Hannah was also kind enough to send a small sample of their products – which of course I was super excited to try! Below you can find a delicious use of them, a recipe recommended by Hannah herself. Enjoy!
Truffle Crostini with Asparagus Tips and Poached Eggs
Ingredients for 2 servings
- 2 tablespoons of White Truffle Cream
- 10 small asparagus
- 2 eggs (the freshest that you can find)
- 2 thick slices of bread
- One drizzle of Truffle Oil
- 1 tablespoon white vinegar
- Bring a large pot of water to a very gentle simmer, add the vinegar.
- Boil the asparagus for 5 minutes and set aside. Trim off the bottom part, only leaving the top 4 to 5 inches.
- Crack one egg into a small bowl, then slide it slowly into the water. Let the eggs sink to the bottom on one side of the pot. Repeat with the second egg making it land on the other side. Leave the eggs undisturbed for 4 to 5 minutes until the white feels solid.
- Meanwhile, toast the bread. Spread the White Truffle Cream on it, then lay the asparagus over top.
- Lift the eggs from the water with a slotted spoon to drain any excess liquid. Lay them over the asparagus.
- Drizzle the crostini with Truffle Oil, and enjoy!
I can hardly believe it has been 5 years since I started this project! Time flies when you’re having fun, and flies especially fast when you’re in good company – over this past year, I connected with many people and I like to believe that together we changed how Italian food is perceived around the world! Slightly, of course 🙂
By far, the biggest networking opportunity came from participating in Turin Epicurean Capital, a food literature event that saw me as a moderator. Particularly, I continued to work with fellow participant Diana Zahuranec), who has since become a recurring guest in the podcast and a great contributor to its success.
My visit to Turin also allowed me to reconnect with friend wedding planner Valentina Lombardi, who introduced me to her new project: Experience Italy Travels, a service aimed to show international travelers the true side of Italy. To help reach that goal, Valentina offered me to write: “Italy: Instructions for Use”, a fun section where I try to explain the ins and outs of Italy and of the Italians. Naturally, I accepted enthusiastically!
Recently, I also had the honor of being interviewed by Rick Zullo, awarded blogger and author of popular ebooks, as part of his new podcast: The Fatal Charm of Italy. Our chat was a lot of fun – if you want to hear us talk about the unwritten food rules that Italians follow, and much more, please head over to Rick’s blog.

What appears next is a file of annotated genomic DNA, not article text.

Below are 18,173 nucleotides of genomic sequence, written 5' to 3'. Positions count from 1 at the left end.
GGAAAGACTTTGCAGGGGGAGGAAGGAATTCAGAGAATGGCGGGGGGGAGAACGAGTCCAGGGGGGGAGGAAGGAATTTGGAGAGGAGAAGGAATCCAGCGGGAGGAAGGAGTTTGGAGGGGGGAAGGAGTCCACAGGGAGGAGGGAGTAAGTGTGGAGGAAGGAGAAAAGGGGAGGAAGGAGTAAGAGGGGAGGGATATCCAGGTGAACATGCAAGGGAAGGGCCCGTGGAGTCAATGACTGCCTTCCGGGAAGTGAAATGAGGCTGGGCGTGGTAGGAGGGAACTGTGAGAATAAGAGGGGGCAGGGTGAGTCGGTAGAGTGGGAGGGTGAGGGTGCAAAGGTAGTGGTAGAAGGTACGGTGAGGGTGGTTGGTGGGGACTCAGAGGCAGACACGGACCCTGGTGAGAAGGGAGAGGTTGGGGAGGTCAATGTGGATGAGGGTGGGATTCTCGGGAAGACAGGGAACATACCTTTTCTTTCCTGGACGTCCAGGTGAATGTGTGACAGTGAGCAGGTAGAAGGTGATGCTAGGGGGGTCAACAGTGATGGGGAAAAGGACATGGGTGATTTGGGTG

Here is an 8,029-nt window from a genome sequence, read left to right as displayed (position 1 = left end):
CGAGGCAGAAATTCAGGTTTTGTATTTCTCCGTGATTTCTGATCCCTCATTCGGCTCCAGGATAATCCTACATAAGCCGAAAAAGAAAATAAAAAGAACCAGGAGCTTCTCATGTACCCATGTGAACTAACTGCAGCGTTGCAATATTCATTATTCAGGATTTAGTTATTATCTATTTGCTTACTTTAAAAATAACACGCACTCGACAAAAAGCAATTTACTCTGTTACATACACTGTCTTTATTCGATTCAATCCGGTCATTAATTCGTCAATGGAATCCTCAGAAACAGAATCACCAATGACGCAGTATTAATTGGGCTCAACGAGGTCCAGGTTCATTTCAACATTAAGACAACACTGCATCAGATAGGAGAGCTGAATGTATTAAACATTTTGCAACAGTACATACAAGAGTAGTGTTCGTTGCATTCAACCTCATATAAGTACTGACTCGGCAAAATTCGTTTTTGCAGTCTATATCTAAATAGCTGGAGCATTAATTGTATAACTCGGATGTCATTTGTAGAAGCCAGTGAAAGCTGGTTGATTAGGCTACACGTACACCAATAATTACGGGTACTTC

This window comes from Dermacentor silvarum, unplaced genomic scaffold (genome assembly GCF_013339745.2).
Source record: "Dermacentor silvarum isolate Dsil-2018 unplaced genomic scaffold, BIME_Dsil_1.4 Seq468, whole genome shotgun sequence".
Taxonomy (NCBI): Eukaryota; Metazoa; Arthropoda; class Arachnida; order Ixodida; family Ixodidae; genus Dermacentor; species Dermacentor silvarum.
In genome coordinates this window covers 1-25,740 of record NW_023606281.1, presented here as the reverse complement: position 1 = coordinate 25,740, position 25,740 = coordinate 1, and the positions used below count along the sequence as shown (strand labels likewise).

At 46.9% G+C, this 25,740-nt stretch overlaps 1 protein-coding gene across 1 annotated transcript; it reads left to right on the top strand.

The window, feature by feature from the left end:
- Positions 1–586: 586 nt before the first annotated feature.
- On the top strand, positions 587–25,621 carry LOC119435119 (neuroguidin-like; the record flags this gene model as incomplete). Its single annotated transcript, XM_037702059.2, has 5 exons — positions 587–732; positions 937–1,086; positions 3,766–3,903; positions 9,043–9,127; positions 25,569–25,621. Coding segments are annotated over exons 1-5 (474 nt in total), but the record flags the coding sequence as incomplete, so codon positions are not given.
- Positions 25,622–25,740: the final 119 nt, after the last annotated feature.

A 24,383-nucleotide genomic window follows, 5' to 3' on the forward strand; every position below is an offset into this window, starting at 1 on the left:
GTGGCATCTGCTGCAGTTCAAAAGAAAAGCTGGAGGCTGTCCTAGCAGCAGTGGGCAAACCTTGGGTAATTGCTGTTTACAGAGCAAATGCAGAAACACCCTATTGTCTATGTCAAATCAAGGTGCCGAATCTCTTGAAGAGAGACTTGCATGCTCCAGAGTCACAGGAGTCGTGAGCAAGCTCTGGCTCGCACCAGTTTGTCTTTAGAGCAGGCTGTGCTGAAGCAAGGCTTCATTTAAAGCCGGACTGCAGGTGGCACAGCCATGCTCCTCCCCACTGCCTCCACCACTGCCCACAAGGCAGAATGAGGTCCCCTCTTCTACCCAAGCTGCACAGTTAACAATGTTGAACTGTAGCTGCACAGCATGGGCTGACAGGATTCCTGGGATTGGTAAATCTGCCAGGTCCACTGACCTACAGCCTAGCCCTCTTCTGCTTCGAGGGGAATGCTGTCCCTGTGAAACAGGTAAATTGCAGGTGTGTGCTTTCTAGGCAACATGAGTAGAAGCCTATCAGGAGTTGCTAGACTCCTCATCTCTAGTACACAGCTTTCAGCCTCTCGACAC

As this blog completes Year Five, I would like to thank all visitors and followers for their support in the form of feedback. Please continue sending me your comments, observations, and corrections – as a blogger, nothing makes me happier!
A few days ago I had the pleasure to be invited by my friend, writer Rick Zullo to be part of his new podcast: “The Fatal Charm of Italy“. I had a fantastic time! Rick is such an amazing host, and his insatiable curiosity makes for a very insightful conversation. You can listen to the episode online or subscribe to the podcast in iTunes, which is definitely what I recommend!
During the episode we touched on:
- The different perception on what “Italian food” means in North America, vs. continental Italy;
- The reason why food is such a big deal to the Italians, and why the Italians follow so many food “rules”;
- The difference in table service between Italian restaurants and North American restaurants.
I hope you’ll have as much fun listening to it than we had recording it!
Rick, thanks so much also for the kind words you used to introduce Disgraces on the Menu to your followers. Grazie di cuore, è un onore!
Continuing on the series “Italy: Instruction for Use”, this post contains useful tips on how to get by in Italian grocery stores. How do you line up in a crowd when there’s no visible queue and everyone is standing by the counter? What’s negotiable when interacting with vendors? Is it OK to ask for samples? Click here to get all the answers!
As announced in the podcast, I began writing for my friends at Experience Italy Travels – a new challenge that makes me very happy! As my usual, I will be talking about Italian traditions and culture, but I’ll also give my tips to help travelers get by in Italy, and think like Italians!
The first post in this series is about dining out in Italy. What time do Italians have dinner? Is it OK to check out the menu before sitting at the table? Is bread included with service? How about water? Is tipping expected in Italian restaurants? Why doesn’t someone bring the bill??? Click here to get all the answers☺.
Thoughts on the Table is back with my friend Valentina Lombardi, announcing her new project and my collaboration!
As part of her job as a wedding planner, Valentina has been helping people from various parts of the world discover Italy and the Italian traditions. Join us to hear how her background led to the creation of Experience Italy Travels, which also features “Italy: instructions for use“, a fun section written by yours truly☺
Congrats and best of luck to Valentina and her partners!